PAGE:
The clearly detrimental impacts of human activity on terrestrial ecosystems have spawned flourishing research, outreach and policymaking related to their preservation and restoration. Marine ecosystems and their degradation are much less obvious to the average person. However, European marine ecosystems are being lost and degraded at an alarming rate due to a combination of over-exploitation, pollution, invasive species and physical damage together with a changing climate. Ecosystem restoration, when combined with a reduction of pressures, can be an efficient and effective NBS to the problem. The EU-funded MERCES project has energised the nascent field of NBS for marine ecosystem resilience, the focus of numerous international and European initiatives such as the United Nations Development Programme’s Sustainable Development Goals and the new EU Biodiversity Strategy for 2030.
No two are quite the same
Marine ecosystems, like their terrestrial counterparts, reveal a tremendous diversity. MERCES has explored the potential of restoration actions in shallow soft and hard bottoms, including mesophotic habitats and deep-sea habitats across Europe from Norway to Turkey. According to project coordinator Roberto Danovaro and scientific project manager Cristina Gambi: “We have focused on the most fragile and vulnerable European habitats, including seagrass meadows, macroalgal beds and kelp forests, coralligenous outcrops and cold-water corals, canyons, seamounts and fjords in 25 different pilot areas. More than 20 restoration protocols have been tested in this first-of-its-kind multiregional, multi-habitat approach aiming to support upscaling of marine restoration across Europe.”
Good for the environment, societies and businesses
Actions promoting and inspiring policy initiatives and providing legal frameworks should help put restoration business on the biodiversity and NBS agenda. Danovaro states: “MERCES involved public, private and industrial stakeholders in new blue growth opportunities. The MERCES Business Club boasts more than 350 members representing all relevant stakeholders, highlighting the growing interest in NBS for marine ecosystem restoration. It provides tools like industry-focused newsletters and webinar series highlighting the economic and business opportunities of marine restoration.” The MERCES Business webinars attracted more than 900 views worldwide in March 2020 alone and have been included in the webinar repository of the Society for Ecological Restoration. Public engagement has been a MERCES priority. Gambi continues: “In addition to workshops and European Researchers’ Nights, we have conducted citizen science and ocean literacy events for young students, and training and summer schools to test different restoration protocols.” The consortium has produced more than 60 publications so far, including papers in world-class journals such as Science and Nature Ecology & Evolution, which foster discussion of the multiple implications of marine restoration in terms of policy, economy and wellbeing.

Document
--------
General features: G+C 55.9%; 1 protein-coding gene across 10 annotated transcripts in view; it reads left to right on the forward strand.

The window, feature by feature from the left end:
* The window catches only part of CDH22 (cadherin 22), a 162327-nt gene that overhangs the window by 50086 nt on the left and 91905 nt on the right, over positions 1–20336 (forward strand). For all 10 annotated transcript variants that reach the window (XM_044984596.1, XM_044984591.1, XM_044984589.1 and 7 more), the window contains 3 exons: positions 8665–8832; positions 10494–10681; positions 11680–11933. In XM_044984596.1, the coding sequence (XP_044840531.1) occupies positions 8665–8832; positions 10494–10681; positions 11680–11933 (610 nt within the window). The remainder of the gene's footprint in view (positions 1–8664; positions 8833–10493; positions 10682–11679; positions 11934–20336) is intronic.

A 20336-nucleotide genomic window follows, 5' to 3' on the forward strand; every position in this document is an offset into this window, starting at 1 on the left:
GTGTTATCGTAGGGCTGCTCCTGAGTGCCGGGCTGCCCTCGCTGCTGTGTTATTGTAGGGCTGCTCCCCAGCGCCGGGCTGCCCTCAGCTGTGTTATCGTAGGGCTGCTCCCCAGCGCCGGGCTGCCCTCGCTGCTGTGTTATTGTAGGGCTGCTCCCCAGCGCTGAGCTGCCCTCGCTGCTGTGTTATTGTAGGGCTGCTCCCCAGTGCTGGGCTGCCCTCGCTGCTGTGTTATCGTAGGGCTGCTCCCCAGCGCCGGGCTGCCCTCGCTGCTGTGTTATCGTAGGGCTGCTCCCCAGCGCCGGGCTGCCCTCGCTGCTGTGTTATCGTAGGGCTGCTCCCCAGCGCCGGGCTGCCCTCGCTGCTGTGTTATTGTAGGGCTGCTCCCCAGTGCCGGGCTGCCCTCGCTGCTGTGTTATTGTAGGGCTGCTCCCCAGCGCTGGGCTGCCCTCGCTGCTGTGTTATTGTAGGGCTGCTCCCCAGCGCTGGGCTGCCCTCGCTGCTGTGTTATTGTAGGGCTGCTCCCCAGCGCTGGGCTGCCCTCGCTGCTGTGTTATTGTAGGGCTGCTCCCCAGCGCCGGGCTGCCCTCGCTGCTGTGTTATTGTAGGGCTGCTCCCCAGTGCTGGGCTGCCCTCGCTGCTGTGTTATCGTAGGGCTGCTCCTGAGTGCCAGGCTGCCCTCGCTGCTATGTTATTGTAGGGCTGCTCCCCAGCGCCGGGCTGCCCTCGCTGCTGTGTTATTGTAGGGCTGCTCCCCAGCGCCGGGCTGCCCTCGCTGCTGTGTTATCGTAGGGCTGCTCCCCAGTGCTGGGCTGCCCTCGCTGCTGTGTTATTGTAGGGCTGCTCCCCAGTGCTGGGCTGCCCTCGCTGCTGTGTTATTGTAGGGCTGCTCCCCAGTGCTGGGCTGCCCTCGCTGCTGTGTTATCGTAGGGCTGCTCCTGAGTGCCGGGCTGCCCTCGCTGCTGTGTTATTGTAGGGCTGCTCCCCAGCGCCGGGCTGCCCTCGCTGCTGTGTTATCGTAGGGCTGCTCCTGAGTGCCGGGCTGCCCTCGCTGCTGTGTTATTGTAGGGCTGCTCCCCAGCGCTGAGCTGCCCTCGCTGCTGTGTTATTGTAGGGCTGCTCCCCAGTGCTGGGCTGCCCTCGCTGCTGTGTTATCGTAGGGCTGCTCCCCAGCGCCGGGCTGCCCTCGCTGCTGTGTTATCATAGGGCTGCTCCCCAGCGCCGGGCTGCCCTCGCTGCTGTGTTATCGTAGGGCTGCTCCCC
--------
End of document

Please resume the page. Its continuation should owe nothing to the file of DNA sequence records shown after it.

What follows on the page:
Moving forward under the sea
MERCES has proved that marine ecological restoration is not only feasible but should be encouraged in the context of policies, economic incentives and new job opportunities, and it has clearly identified the methodologies for developing a restoration business. Outcomes support the European Green Deal and its new Biodiversity Strategy. Globally, they contribute to the United Nations’ initiatives Decade on Ecosystem Restoration and Decade of Ocean Science for Sustainable Development, both beginning in 2021. Danovaro and Gambi conclude: “The MERCES project has opened new frontiers for ecological restoration of marine ecosystems in Europe and beyond to help and support the transition of our societies to a sustainable future.” A story map including beautiful underwater photos should inspire us all to get on board the important challenge of restoration of ecosystems under the sea.
MERCES, restoration, ecosystem, marine, habitat, sea, biodiversity, ecological, cold-water corals, seagrass meadow, macroalgal, kelp, Society for Ecological Restoration, nature-based solutions (NBS), European Green Deal